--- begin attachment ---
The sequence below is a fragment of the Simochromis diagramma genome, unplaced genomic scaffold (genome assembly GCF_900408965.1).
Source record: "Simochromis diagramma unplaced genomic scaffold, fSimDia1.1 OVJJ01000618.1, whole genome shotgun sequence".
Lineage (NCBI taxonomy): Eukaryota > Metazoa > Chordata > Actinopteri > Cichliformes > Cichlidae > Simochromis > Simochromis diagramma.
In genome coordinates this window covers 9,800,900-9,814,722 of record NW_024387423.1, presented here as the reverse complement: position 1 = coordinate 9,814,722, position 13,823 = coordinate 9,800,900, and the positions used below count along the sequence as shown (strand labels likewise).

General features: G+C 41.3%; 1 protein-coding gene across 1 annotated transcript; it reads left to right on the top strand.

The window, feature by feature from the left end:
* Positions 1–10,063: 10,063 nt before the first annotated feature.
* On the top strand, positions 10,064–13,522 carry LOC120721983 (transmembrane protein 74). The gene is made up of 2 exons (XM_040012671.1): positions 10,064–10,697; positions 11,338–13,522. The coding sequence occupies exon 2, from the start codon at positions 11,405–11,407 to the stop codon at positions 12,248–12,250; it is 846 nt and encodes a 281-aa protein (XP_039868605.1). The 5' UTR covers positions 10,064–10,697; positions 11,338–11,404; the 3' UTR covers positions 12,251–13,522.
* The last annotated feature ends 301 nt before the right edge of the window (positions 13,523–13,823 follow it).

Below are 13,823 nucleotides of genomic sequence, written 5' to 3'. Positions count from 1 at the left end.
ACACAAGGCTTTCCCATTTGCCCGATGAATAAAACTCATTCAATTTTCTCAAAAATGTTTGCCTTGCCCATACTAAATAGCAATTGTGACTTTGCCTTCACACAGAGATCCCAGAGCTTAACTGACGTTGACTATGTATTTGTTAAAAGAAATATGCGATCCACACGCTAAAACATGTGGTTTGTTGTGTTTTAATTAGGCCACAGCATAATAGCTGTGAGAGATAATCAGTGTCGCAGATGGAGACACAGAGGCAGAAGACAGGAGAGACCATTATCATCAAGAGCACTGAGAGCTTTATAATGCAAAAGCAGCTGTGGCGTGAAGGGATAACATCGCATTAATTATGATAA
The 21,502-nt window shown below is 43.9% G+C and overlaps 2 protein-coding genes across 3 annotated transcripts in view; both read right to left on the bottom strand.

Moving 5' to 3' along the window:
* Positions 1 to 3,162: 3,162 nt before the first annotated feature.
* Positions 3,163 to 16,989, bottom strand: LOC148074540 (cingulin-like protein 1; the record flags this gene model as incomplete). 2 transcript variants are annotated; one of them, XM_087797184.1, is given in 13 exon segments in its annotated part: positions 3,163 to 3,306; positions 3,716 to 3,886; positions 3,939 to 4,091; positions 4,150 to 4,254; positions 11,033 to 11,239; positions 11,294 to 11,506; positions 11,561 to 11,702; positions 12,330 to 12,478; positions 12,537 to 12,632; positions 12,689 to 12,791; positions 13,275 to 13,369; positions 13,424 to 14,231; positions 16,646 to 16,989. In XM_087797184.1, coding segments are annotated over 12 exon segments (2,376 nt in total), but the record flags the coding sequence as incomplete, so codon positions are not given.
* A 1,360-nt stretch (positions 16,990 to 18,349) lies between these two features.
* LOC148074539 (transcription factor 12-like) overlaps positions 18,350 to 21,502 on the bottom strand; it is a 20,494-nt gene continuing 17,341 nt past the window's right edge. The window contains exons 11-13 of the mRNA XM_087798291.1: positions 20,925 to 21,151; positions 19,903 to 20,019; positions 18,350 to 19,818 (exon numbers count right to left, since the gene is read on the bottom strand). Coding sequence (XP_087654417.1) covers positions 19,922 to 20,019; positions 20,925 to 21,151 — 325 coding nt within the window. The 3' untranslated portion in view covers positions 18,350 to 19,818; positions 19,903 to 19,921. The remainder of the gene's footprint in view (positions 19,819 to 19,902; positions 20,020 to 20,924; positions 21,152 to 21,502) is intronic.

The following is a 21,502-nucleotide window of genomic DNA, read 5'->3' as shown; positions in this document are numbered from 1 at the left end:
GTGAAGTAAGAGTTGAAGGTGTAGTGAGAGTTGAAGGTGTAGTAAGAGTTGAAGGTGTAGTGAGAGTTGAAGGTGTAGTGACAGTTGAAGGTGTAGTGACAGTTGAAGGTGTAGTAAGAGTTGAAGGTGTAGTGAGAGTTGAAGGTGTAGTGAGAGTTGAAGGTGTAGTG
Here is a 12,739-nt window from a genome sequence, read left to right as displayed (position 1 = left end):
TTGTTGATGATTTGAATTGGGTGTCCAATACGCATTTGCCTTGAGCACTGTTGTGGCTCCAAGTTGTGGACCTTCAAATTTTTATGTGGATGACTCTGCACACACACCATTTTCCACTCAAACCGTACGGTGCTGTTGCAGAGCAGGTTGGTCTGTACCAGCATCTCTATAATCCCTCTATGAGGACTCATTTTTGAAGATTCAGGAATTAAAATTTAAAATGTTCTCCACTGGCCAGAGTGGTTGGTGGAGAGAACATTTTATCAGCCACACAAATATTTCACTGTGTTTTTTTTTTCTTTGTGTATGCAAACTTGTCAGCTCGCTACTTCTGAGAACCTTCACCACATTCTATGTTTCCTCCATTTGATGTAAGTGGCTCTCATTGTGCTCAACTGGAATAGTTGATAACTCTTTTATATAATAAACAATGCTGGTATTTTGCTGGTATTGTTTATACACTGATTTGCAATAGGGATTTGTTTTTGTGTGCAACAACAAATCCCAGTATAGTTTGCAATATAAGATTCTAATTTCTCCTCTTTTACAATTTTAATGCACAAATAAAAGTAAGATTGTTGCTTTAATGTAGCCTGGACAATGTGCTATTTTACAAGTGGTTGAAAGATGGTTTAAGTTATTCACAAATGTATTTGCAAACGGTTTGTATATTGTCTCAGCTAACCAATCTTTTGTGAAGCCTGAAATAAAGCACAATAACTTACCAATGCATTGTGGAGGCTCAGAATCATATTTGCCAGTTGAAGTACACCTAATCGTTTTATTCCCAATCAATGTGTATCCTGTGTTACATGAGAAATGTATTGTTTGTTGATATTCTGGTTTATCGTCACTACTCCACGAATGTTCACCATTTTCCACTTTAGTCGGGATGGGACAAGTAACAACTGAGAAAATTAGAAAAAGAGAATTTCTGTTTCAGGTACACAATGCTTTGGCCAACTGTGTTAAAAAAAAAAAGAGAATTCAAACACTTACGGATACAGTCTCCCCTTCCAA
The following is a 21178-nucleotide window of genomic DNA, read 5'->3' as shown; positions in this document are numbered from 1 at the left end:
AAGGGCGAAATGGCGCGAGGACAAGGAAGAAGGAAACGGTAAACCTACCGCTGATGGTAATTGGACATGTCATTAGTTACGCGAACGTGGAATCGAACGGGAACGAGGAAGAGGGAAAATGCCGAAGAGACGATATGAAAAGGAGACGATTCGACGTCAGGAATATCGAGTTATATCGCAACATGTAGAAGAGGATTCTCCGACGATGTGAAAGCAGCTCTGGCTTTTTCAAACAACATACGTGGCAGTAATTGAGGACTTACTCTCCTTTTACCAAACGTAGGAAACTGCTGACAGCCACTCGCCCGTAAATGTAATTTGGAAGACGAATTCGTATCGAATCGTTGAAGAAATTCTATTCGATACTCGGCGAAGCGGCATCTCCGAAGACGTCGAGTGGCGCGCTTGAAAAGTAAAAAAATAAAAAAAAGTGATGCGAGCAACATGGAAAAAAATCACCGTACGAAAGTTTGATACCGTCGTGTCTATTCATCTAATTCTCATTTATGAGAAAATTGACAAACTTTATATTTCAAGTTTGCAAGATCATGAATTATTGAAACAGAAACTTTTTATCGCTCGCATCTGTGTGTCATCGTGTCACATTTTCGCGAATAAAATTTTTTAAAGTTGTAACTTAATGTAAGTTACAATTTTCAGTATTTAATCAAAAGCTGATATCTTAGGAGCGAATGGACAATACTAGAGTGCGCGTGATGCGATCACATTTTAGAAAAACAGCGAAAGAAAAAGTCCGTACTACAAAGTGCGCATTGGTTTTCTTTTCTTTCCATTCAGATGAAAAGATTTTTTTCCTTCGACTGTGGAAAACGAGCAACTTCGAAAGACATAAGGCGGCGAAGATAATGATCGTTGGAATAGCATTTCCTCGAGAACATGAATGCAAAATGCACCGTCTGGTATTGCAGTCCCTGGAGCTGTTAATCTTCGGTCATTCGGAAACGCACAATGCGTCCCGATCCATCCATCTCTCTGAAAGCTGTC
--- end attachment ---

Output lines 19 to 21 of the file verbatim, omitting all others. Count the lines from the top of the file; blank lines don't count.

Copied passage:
GTGAAGTAAGAGTTGAAGGTGTAGTGAGAGTTGAAGGTGTAGTAAGAGTTGAAGGTGTAGTGAGAGTTGAAGGTGTAGTGACAGTTGAAGGTGTAGTGACAGTTGAAGGTGTAGTAAGAGTTGAAGGTGTAGTGAGAGTTGAAGGTGTAGTGAGAGTTGAAGGTGTAGTG
Here is a 12,739-nt window from a genome sequence, read left to right as displayed (position 1 = left end):
TTGTTGATGATTTGAATTGGGTGTCCAATACGCATTTGCCTTGAGCACTGTTGTGGCTCCAAGTTGTGGACCTTCAAATTTTTATGTGGATGACTCTGCACACACACCATTTTCCACTCAAACCGTACGGTGCTGTTGCAGAGCAGGTTGGTCTGTACCAGCATCTCTATAATCCCTCTATGAGGACTCATTTTTGAAGATTCAGGAATTAAAATTTAAAATGTTCTCCACTGGCCAGAGTGGTTGGTGGAGAGAACATTTTATCAGCCACACAAATATTTCACTGTGTTTTTTTTTTCTTTGTGTATGCAAACTTGTCAGCTCGCTACTTCTGAGAACCTTCACCACATTCTATGTTTCCTCCATTTGATGTAAGTGGCTCTCATTGTGCTCAACTGGAATAGTTGATAACTCTTTTATATAATAAACAATGCTGGTATTTTGCTGGTATTGTTTATACACTGATTTGCAATAGGGATTTGTTTTTGTGTGCAACAACAAATCCCAGTATAGTTTGCAATATAAGATTCTAATTTCTCCTCTTTTACAATTTTAATGCACAAATAAAAGTAAGATTGTTGCTTTAATGTAGCCTGGACAATGTGCTATTTTACAAGTGGTTGAAAGATGGTTTAAGTTATTCACAAATGTATTTGCAAACGGTTTGTATATTGTCTCAGCTAACCAATCTTTTGTGAAGCCTGAAATAAAGCACAATAACTTACCAATGCATTGTGGAGGCTCAGAATCATATTTGCCAGTTGAAGTACACCTAATCGTTTTATTCCCAATCAATGTGTATCCTGTGTTACATGAGAAATGTATTGTTTGTTGATATTCTGGTTTATCGTCACTACTCCACGAATGTTCACCATTTTCCACTTTAGTCGGGATGGGACAAGTAACAACTGAGAAAATTAGAAAAAGAGAATTTCTGTTTCAGGTACACAATGCTTTGGCCAACTGTGTTAAAAAAAAAAAGAGAATTCAAACACTTACGGATACAGTCTCCCCTTCCAA